Joshua Linton, sous chef at Oyamel in Crystal City, is explaining the finer qualities of dehydrated Mexican grasshoppers. The chapulines are heaped into a pair of small glass bowls on the bar; the larger of the two species, he says, has been cured with salt, chilies, and other spices. When I inspect the dead bugs, I notice that the critters’ tiny segmented abdomens and compound eyes appear oily. “Yeah, I don’t know what kind of oil, but it has oil,” he says. “You can taste it if you like. They’re very good.”

And with that, he throws down the challenge. The first thing that leaps to my mind is a scene from Papillon, in which an emaciated Steve McQueen, while confined in a sunless solitary room, pins down a cockroach and greedily stuffs it into his mouth. Linton senses my hesitation—and that of two other diners at the bar. “You guys are so scared,” he shames us. “Look, you’re going to eat a taco, aren’t you?”

Fighting some deep-seated bug phobia, I bite into one of Oyamel’s grasshopper tacos, an item that executive chef José Andrés occasionally features on his specials menu. The tortilla is crammed with at least a hundred tiny sautéed chapulines, which are piled atop a layer of guacamole like dead soldiers in a mass grave. The taco is more about heat and texture than about the characteristic flavor of grasshoppers, whatever that may be. More than once, I pull out a grasshopper leg from between my teeth.

Authenticity, it seems, can come in strange shapes. If you want “authentic” Mexican food, you obviously won’t find it at Tex-Mex chains like Chipotle or Chevys. But you also won’t find much of it in Little Mexico in Prince George’s County or even at regional Mexican eateries like Mixtec in Adams Morgan. That’s because the only unadulterated Mexican cuisine is pre-Hispanic and often low to the ground—the stuff that the Aztecs and Mayans ate before Cortés set foot onto Mexican soil in 1519, the stuff that’s hard to find here or anywhere. “I think if you want authentic Mexican cuisine, then you have to do pre-Columbian foods,” says Bill Phillips, who teaches American cuisine at the Culinary Institute of America.

What restaurants typically mean by “authentic” Mexican food is anything uncontaminated by Tejano culture—those Mexican-Americans who in the early- and mid-20th century assimilated into Texas culture and created the regional cuisine now known as Tex-Mex. But such discrimination is arbitrary. Most of the cherished dishes of so-called interior Mexican cuisine are mutts, too, the bastard offspring of European and Aztec/Mayan cultures. Here’s a quick reference: If your tortilla is wrapped around beef or cheese, you can thank Holy Roman Emperor Charles V, who wanted to rid his European lands of longhorns and ordered all ships to bring the beasts to New Spain.

But as many a chef has pointed out, pre-Columbian cuisine doesn’t exactly play in Peoria, or in Penn Quarter. Though native Aztecs and Mayans ate their share of small fowl and fruits, they were not averse to gobbling down toasted grasshoppers, maguey worms, ant larvae, even oak-boring beetles. It was, perhaps not surprising, a healthy diet. “The ships’ captains keep writing about how healthy, strong, and robust the natives are compared to Europeans,” Phillips says about the historical record. “They’re eating wild game that’s grass-fed, eating all the wild berries, which got a lot more of the omega acids in them.” Of course, the natives were also eating pond scum. “In 1582,” writes Raymond Sokolov in Why We Eat What We Eat, “Juan Bautista Pomar described a kind of food called tecuitlatl made into cakes from pond scum, dark green in color and called cheese of the earth (queso de tierra) by the Spaniards.”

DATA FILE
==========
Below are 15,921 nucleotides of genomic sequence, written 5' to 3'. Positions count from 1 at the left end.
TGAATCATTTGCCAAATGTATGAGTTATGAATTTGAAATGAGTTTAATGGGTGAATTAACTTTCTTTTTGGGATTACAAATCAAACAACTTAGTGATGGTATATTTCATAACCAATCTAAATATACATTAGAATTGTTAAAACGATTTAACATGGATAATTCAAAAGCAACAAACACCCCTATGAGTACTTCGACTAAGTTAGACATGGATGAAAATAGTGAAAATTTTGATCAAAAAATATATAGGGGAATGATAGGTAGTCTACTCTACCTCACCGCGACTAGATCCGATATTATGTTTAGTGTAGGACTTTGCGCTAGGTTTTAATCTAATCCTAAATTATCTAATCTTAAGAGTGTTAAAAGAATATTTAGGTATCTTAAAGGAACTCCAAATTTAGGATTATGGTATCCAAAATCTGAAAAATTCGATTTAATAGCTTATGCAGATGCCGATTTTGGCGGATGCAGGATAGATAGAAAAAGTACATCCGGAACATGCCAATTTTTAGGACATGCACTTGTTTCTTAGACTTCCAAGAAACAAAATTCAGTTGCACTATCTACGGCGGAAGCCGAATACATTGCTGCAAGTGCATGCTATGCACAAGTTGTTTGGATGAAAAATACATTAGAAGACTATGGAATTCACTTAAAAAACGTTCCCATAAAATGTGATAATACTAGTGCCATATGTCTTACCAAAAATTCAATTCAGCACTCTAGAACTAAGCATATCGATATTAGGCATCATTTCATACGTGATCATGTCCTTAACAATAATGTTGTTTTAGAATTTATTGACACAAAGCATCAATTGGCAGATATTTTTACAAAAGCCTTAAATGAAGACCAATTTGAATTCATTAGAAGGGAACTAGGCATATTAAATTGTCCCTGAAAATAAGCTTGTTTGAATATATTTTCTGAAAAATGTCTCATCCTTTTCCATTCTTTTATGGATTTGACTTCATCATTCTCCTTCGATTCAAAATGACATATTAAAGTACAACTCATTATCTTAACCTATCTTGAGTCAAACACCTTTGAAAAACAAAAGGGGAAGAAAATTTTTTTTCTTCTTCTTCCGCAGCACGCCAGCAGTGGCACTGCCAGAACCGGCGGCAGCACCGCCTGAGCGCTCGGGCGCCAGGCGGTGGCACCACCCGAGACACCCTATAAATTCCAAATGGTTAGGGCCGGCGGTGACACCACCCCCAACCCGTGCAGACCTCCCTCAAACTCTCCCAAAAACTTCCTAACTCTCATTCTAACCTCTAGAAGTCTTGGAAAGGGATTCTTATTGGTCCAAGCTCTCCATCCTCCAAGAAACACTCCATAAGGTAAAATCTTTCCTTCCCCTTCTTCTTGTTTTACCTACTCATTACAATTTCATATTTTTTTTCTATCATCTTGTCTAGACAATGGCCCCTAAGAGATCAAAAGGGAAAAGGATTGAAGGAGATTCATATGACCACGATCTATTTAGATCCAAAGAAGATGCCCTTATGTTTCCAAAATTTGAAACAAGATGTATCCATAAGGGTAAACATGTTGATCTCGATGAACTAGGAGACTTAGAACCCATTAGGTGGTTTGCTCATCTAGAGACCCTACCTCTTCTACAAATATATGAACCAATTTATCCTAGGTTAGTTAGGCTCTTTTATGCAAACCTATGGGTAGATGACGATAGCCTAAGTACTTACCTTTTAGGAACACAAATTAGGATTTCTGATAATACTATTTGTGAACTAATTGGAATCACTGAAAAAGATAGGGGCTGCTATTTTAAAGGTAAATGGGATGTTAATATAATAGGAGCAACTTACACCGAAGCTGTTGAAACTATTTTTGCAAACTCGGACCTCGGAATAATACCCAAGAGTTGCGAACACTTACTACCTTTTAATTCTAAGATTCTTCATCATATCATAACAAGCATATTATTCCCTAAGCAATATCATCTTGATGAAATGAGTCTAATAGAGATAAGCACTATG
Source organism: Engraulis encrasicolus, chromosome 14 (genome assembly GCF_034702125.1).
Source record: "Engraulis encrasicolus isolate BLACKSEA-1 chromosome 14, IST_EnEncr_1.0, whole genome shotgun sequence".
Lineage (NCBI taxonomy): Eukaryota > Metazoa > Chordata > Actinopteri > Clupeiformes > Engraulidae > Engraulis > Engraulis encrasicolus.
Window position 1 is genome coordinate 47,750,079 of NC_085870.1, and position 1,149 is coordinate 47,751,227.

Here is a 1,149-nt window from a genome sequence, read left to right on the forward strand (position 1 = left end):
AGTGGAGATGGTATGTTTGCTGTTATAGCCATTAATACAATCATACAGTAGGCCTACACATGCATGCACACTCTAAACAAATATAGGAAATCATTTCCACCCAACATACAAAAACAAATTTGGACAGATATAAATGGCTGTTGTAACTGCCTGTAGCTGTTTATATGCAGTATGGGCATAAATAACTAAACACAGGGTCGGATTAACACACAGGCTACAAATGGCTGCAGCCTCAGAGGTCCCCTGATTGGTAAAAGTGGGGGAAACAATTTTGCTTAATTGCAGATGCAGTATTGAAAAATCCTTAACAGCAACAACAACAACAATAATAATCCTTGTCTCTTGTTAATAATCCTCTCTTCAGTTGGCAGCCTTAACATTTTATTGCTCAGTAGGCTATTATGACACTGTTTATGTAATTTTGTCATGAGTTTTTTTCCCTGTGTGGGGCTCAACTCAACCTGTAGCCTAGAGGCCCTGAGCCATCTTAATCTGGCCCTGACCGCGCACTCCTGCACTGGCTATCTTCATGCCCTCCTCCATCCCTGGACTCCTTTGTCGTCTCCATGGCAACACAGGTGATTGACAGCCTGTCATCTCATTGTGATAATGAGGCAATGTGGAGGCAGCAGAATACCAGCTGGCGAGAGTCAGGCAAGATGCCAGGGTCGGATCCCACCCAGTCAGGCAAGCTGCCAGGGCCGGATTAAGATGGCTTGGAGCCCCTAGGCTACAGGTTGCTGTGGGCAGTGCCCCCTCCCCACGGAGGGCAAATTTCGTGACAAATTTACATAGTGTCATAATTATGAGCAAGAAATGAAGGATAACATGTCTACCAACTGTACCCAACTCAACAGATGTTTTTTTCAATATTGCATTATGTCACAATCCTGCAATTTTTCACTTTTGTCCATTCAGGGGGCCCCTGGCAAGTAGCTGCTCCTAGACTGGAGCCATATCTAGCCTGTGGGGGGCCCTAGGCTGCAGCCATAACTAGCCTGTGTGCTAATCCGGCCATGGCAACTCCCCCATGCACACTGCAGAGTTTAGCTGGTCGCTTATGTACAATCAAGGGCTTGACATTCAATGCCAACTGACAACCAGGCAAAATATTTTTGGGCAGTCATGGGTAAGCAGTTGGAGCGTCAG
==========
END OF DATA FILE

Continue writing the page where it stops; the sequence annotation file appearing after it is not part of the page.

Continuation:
Such clever marketing remains the norm when modern chefs sneak pre-Hispanic foods onto their menus. A number of restaurants, from Tacos Pepito’s Bakery in Adams Morgan to Rosa Mexicano in Penn Quarter, serve huitlacoche, which is corn smut disease. A parasitic fungus attacks the plant and infects corn kernels until they turn black, bloated, and spongy. U.S. farmers consider this fungus a pest; Aztecs apparently considered it a delicacy.

Savvy chefs who serve huitlacoche tend to feature it in quesadillas under the derivative of its Nahuatl name or under more romantic terms, such as “Mexican black mushrooms,” which is how Oyamel describes the infected corn. Rosa Mexicano’s culinary director Roberto Santibañez directs his wait staff to tell diners that huitlacoche is a “mushroom that grows inside the corn cob.” He doesn’t view this as a deception. Look at chanterelles, he notes. “You don’t call it a fungus,” he says, “you call it a mushroom.”

The Mexico City–born Santibañez also serves a marinated lamb shank slow-cooked in parchment paper, which is his nod to the old mixiote cooking technique. Just don’t look for the chef to plague his customers with locusts or other pre-Hispanic oddities. “I can’t give you something that weird,” he says, “that only three foodies would eat.”

Yet the grasshopper tacos at Oyamel are weird in concept only. Once you get over the psychological hurdle of eating a bug-filled tortilla, you’ll find that the experience is rather anti-climactic. The tortilla is so laden with guacamole and the smoky flavor of chipotle peppers that you barely sense the presence of insects. Well, except for their legs. But even with those unwelcome appendages between your molars, you can rest assured that Oyamel’s approach to grasshoppers is a far cry from the way of the Aztecs: They merely toasted the insects on a comal and tossed them back like peanuts. “We kind of adapted it,” Linton says. “I mean if you were to put a bowl of toasted grasshoppers on the table, I don’t know how approachable it would be.”

Oyamel, 2250 Crystal Drive, Arlington, (703) 413-2288 —Tim Carman

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